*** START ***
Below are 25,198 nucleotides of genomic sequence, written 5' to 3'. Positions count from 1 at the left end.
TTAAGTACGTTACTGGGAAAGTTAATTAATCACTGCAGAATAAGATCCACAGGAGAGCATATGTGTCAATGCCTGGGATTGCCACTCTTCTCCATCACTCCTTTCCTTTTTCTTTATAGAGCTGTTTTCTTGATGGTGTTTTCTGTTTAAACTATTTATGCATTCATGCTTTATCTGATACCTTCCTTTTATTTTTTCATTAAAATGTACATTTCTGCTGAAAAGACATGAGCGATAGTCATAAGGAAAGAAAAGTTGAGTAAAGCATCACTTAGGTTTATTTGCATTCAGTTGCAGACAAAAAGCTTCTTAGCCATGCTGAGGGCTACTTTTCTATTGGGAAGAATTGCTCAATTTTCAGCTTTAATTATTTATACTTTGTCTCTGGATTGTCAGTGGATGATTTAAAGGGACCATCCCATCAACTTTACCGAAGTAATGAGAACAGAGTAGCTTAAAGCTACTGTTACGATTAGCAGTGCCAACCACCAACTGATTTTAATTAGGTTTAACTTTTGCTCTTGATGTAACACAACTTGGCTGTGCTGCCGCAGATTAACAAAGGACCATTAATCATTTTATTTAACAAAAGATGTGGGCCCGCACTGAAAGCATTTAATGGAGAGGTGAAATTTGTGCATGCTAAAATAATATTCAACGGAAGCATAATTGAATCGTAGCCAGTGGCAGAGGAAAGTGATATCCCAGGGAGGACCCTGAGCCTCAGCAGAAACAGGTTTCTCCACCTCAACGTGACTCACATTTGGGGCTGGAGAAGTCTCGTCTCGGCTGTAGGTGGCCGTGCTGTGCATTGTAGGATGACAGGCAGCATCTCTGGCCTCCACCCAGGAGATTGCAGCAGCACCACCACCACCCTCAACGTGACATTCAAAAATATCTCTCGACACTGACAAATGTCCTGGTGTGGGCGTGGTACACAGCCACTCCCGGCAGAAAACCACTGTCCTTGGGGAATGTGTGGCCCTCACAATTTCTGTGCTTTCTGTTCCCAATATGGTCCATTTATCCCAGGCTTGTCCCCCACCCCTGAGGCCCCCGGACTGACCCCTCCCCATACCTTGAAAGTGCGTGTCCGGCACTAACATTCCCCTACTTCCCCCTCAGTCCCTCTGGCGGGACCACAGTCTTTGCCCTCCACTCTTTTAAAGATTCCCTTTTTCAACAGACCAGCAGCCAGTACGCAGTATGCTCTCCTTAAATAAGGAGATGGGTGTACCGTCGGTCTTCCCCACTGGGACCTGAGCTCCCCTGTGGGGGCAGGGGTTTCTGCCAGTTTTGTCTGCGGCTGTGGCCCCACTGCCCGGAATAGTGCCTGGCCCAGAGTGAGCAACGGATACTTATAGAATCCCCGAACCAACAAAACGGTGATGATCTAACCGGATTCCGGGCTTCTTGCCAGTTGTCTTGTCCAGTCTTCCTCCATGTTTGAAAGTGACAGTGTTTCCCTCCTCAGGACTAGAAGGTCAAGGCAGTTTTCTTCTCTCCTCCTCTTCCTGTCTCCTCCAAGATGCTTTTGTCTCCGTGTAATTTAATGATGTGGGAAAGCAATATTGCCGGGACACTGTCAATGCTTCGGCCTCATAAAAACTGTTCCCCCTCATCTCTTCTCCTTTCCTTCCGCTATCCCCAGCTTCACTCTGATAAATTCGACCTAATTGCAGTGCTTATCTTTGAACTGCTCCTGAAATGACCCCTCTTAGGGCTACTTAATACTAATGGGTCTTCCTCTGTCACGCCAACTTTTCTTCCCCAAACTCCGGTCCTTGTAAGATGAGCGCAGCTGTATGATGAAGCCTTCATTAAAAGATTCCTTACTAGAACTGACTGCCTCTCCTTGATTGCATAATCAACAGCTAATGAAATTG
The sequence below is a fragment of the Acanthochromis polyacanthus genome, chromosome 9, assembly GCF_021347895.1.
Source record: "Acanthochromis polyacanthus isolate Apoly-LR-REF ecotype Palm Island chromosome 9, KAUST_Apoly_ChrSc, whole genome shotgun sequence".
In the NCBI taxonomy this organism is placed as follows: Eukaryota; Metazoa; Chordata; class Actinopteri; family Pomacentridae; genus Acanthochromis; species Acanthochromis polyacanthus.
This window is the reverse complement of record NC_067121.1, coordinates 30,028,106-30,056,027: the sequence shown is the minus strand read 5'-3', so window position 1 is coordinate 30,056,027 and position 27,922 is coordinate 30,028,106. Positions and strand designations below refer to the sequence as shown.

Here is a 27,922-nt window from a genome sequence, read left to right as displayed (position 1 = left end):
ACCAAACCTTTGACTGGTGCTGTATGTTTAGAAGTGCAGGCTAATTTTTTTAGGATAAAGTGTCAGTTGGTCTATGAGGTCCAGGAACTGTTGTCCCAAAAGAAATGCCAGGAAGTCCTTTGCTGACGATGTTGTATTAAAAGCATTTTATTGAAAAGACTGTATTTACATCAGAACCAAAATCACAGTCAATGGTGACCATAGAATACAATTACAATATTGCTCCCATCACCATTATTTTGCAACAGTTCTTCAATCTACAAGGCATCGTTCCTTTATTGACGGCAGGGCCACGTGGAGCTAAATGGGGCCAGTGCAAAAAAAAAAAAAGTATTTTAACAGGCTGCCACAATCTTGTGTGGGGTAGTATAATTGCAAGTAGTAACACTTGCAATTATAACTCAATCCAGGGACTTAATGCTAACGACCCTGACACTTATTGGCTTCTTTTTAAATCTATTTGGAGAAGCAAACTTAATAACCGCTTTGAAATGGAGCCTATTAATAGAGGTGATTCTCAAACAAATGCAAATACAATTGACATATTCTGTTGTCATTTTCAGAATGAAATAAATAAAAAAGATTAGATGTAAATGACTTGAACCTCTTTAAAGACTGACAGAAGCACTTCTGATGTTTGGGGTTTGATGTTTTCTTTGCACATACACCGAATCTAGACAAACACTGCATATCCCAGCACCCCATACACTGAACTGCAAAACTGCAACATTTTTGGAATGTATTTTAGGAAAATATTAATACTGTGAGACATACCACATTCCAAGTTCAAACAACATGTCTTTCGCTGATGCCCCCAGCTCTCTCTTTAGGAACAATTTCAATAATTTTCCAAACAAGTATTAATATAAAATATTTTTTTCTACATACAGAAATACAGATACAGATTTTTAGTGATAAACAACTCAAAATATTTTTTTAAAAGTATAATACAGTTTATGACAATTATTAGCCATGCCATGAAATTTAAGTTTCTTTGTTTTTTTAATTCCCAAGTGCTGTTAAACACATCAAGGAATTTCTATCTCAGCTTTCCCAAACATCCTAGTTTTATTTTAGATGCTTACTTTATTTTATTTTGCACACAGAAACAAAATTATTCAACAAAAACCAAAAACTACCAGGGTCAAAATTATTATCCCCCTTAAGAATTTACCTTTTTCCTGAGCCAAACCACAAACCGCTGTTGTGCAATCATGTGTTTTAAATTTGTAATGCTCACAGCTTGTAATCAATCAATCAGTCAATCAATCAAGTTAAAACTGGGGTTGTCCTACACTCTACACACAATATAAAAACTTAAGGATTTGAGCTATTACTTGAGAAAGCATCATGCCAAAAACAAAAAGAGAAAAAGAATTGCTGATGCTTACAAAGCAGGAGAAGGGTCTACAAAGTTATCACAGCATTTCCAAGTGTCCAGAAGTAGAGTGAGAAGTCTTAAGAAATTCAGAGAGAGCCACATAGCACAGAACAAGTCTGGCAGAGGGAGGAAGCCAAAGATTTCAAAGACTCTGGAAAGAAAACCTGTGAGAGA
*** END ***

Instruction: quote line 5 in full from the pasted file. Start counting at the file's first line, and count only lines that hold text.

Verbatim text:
In the NCBI taxonomy this organism is placed as follows: Eukaryota; Metazoa; Chordata; class Actinopteri; family Pomacentridae; genus Acanthochromis; species Acanthochromis polyacanthus.